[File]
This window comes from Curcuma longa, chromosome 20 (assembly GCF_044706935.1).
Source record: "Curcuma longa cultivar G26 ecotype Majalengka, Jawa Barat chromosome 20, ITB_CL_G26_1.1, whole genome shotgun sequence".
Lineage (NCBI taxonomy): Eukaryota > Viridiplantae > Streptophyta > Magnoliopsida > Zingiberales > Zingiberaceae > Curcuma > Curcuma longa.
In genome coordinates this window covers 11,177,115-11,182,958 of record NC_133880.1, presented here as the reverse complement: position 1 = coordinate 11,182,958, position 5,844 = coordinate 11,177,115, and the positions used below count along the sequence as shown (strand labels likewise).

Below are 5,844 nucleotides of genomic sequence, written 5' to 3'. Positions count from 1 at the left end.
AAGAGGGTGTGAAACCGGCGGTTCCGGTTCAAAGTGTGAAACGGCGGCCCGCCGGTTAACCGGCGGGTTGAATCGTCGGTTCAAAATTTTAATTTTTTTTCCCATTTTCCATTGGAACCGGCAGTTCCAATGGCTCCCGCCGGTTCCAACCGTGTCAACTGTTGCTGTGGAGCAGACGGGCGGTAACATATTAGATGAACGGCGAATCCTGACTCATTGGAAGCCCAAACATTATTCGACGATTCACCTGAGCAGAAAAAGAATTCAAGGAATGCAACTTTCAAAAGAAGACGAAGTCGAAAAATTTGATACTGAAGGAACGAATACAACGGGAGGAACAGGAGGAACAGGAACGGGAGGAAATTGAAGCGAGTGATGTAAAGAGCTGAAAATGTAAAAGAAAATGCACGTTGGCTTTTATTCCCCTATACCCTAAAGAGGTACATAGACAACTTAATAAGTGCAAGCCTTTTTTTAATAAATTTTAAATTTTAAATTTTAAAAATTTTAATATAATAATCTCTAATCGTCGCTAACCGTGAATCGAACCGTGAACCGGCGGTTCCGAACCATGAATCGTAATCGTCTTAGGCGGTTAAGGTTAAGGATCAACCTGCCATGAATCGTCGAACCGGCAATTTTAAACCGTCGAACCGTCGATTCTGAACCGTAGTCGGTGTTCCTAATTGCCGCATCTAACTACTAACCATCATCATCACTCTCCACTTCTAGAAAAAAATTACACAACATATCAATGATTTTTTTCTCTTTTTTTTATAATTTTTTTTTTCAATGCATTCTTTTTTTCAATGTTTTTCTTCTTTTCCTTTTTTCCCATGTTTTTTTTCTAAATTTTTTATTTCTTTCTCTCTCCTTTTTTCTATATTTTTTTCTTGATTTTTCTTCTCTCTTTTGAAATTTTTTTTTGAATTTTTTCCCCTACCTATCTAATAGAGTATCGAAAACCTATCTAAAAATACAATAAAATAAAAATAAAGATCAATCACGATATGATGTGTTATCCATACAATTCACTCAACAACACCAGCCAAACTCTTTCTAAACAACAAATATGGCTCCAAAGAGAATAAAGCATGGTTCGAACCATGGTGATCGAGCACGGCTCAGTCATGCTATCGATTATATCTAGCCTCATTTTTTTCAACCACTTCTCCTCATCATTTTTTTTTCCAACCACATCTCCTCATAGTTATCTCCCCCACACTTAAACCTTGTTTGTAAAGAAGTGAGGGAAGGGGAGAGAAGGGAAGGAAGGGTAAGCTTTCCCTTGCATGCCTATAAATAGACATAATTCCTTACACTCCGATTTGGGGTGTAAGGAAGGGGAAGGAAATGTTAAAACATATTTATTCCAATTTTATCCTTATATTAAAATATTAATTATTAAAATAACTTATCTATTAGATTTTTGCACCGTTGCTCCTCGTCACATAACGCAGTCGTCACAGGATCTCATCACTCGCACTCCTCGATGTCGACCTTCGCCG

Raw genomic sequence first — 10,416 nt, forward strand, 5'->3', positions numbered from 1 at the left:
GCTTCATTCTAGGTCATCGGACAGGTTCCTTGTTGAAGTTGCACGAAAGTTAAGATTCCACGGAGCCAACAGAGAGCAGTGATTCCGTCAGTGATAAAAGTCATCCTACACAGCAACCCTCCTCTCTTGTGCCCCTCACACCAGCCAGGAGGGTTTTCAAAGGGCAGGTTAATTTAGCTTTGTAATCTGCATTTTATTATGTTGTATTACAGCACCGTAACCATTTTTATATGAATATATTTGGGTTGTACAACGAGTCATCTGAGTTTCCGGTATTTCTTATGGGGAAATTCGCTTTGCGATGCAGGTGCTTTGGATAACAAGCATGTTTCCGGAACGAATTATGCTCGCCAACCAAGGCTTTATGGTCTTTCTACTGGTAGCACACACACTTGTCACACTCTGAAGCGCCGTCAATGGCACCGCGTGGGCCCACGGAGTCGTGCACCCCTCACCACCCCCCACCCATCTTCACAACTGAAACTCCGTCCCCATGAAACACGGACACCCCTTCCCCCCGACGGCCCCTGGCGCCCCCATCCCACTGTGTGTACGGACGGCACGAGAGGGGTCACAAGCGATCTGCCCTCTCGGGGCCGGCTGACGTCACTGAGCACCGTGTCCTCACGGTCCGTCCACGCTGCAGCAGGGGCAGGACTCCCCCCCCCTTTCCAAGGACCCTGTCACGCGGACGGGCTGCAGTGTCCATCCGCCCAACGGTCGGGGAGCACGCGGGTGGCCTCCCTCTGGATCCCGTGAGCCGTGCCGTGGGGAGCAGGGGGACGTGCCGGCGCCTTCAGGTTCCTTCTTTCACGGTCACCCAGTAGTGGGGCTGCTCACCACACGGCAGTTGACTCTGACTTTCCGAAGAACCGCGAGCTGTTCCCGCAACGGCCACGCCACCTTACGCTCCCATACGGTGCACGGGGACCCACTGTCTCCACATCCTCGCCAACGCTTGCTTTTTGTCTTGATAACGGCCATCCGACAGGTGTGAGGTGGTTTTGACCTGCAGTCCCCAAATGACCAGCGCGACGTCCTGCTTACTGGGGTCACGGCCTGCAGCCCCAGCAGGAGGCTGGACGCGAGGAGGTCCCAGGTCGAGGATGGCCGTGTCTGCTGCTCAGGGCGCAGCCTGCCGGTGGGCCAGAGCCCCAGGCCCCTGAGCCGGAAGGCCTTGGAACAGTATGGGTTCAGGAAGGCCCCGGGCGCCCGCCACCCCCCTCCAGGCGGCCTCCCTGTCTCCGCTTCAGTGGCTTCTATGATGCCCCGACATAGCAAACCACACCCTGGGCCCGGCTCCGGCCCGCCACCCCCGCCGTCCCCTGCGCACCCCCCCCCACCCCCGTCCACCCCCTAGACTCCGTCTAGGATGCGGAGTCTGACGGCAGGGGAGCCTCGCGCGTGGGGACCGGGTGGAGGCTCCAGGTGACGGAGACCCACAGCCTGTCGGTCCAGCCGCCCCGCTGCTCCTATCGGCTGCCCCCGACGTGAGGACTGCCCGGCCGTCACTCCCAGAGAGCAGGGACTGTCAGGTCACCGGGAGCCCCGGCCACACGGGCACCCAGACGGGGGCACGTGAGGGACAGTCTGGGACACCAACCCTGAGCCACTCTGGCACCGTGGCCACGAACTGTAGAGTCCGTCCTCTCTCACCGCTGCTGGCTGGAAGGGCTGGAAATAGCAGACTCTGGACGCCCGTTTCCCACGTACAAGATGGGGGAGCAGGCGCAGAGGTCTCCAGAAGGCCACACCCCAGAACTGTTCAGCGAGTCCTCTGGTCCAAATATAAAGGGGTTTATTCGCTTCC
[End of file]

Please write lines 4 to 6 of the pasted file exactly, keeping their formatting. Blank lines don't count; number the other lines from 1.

In genome coordinates this window covers 11,177,115-11,182,958 of record NC_133880.1, presented here as the reverse complement: position 1 = coordinate 11,182,958, position 5,844 = coordinate 11,177,115, and the positions used below count along the sequence as shown (strand labels likewise).

Below are 5,844 nucleotides of genomic sequence, written 5' to 3'. Positions count from 1 at the left end.
AAGAGGGTGTGAAACCGGCGGTTCCGGTTCAAAGTGTGAAACGGCGGCCCGCCGGTTAACCGGCGGGTTGAATCGTCGGTTCAAAATTTTAATTTTTTTTCCCATTTTCCATTGGAACCGGCAGTTCCAATGGCTCCCGCCGGTTCCAACCGTGTCAACTGTTGCTGTGGAGCAGACGGGCGGTAACATATTAGATGAACGGCGAATCCTGACTCATTGGAAGCCCAAACATTATTCGACGATTCACCTGAGCAGAAAAAGAATTCAAGGAATGCAACTTTCAAAAGAAGACGAAGTCGAAAAATTTGATACTGAAGGAACGAATACAACGGGAGGAACAGGAGGAACAGGAACGGGAGGAAATTGAAGCGAGTGATGTAAAGAGCTGAAAATGTAAAAGAAAATGCACGTTGGCTTTTATTCCCCTATACCCTAAAGAGGTACATAGACAACTTAATAAGTGCAAGCCTTTTTTTAATAAATTTTAAATTTTAAATTTTAAAAATTTTAATATAATAATCTCTAATCGTCGCTAACCGTGAATCGAACCGTGAACCGGCGGTTCCGAACCATGAATCGTAATCGTCTTAGGCGGTTAAGGTTAAGGATCAACCTGCCATGAATCGTCGAACCGGCAATTTTAAACCGTCGAACCGTCGATTCTGAACCGTAGTCGGTGTTCCTAATTGCCGCATCTAACTACTAACCATCATCATCACTCTCCACTTCTAGAAAAAAATTACACAACATATCAATGATTTTTTTCTCTTTTTTTTATAATTTTTTTTTTCAATGCATTCTTTTTTTCAATGTTTTTCTTCTTTTCCTTTTTTCCCATGTTTTTTTTCTAAATTTTTTATTTCTTTCTCTCTCCTTTTTTCTATATTTTTTTCTTGATTTTTCTTCTCTCTTTTGAAATTTTTTTTTGAATTTTTTCCCCTACCTATCTAATAGAGTATCGAAAACCTATCTAAAAATACAATAAAATAAAAATAAAGATCAATCACGATATGATGTGTTATCCATACAATTCACTCAACAACACCAGCCAAACTCTTTCTAAACAACAAATATGGCTCCAAAGAGAATAAAGCATGGTTCGAACCATGGTGATCGAGCACGGCTCAGTCATGCTATCGATTATATCTAGCCTCATTTTTTTCAACCACTTCTCCTCATCATTTTTTTTTCCAACCACATCTCCTCATAGTTATCTCCCCCACACTTAAACCTTGTTTGTAAAGAAGTGAGGGAAGGGGAGAGAAGGGAAGGAAGGGTAAGCTTTCCCTTGCATGCCTATAAATAGACATAATTCCTTACACTCCGATTTGGGGTGTAAGGAAGGGGAAGGAAATGTTAAAACATATTTATTCCAATTTTATCCTTATATTAAAATATTAATTATTAAAATAACTTATCTATTAGATTTTTGCACCGTTGCTCCTCGTCACATAACGCAGTCGTCACAGGATCTCATCACTCGCACTCCTCGATGTCGACCTTCGCCG